In restaurants, it's perfectly acceptable and pretty usual to eat with a spoon and fork. When dining in a local's home, they may give you a spoon and fork, but they're generally impressed if you try to eat with your hands the same way they do, even if you make a mess of things. They're happy at the attempts. :-)
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Old 04-05-2008, 10:58 PM   #25
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Hi GB, the response from Waaza is a very good explanation of how authentic Indian food is eaten.

- With your hands - right hand only and hand is washed before and after eating
- Thick curries like chicken tikka masala, dal makhani, palak paneer and dry curries like aloo gobi are normaly eaten with roti or naan. At home no one makes naan because we normally eat whole wheat bread that is made just like a Mexican tortilla and no one has access to a tandoor at home
- Thin Dals (which are mostly tur - split yelow pea or moong) are normally poured over rice (flat or mound does not matter) along with some pure ghee and eaten at the end. So in a typical Indian meal you may start with appetizers eat your roti and dry or thick curry and then put some rice with dal or kichdi (a risotto type rice preparation) along with kadhi (made with yogurt, chickpea flour and spices - it's yellow and like a soup) and finish up your meal
- Achaars (pungent oil based pickles) as well as papads are condiments and never served as you see in the west (both US and UK). In India papads always come during the rice course. You normally crush the papads into the dal and rice, add achaars and eat. It's also common for people to dip their fingers in a little achaar in their plate as they are eating their rice into their mouth and enjoy that little spicy or sweet and spicy burst of flavor
- Chutneys are normally fine to dip in but in India papads are never dipped in chutneys we normally dip dosa, samosas, pakodas etc in chutney as a dunking sauce

Dosa is a snack similar to samosa and pakoda so it's O.K. to dip that in the chutney.
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Old 04-05-2008, 11:40 PM   #26
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Intriguing ... I have not tried Indian food, and it sounds rather complicated. I have a business acquaintance who had me convinced that it was mostly vegan! Obviously, we are a bit behind the times here in WI!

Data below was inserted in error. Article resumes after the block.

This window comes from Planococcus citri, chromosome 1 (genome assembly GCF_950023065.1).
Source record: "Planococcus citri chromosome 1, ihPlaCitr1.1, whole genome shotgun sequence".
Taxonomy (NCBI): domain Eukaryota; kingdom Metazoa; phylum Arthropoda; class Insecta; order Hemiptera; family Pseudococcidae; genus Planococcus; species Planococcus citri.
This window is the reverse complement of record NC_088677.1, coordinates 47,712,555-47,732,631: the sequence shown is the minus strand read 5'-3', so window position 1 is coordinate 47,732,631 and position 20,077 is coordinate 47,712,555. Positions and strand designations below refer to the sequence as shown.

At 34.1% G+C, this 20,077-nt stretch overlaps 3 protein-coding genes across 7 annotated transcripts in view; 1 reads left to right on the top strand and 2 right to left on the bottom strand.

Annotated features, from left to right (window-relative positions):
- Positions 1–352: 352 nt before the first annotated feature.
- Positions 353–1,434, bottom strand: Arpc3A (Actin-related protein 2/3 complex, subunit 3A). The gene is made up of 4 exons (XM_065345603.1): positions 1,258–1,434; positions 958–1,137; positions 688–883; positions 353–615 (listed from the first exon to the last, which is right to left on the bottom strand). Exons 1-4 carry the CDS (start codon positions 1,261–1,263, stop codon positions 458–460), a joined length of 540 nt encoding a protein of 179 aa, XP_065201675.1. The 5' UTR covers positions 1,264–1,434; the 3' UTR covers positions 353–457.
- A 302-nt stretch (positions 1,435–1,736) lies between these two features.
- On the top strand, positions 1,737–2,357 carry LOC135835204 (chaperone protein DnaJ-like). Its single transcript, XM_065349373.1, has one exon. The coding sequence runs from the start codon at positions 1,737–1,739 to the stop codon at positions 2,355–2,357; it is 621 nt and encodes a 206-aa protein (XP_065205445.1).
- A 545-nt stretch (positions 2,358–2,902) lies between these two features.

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Old 04-06-2008, 12:01 AM   #27
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Intriguing ... I have not tried Indian food, and it sounds rather complicated. I have a business acquaintance who had me convinced that it was mostly vegan! Obviously, we are a bit behind the times here in WI!
Indian food is heavenly - vegan or otherwise! It's "heady" - you really want to concentrate, savour, and think about every bite
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Old 04-06-2008, 12:12 AM   #28
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No, alone as in no one else can be in the room!
Punch her, GB, punch her ROFLMAO!!!! :-) Good one KE!!! hahahahahahahahaha
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Old 04-06-2008, 12:15 AM   #29
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CJ - except when you get to be OUR age (yea, I included you GB ) you WANT to take a nap!!!!!!!!!!!!! Do I know what the inside of the woodshed looks like? Not me, I'm an

Who you trying to fool? ROFL I love this thread. hehe
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Old 04-06-2008, 09:29 AM   #30
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Yakuta I was hoping you would jump into this thread. Thanks for your info. It has been very helpful!!!

AMSeccia, do not let this thread scare you away from Indian food should you get the chance to try it. I am sure I am making it sound much more complicated than it really is. The food is some of the most delicious stuff you will ever take, although I do have to say that it took me many tries before I liked it. Once I did start to like it though, it quickly became a favorite of mine. Not all Indian food is vegan or vegetarian although a lot is vegetarian. Many Indian restaurants in the US have meat as well. Chicken, lamb, and even goat are common on the menu.

Gossie, if I wanted to punch KE then I would have to get down on my knees. Shoot now I really am going to the woodshed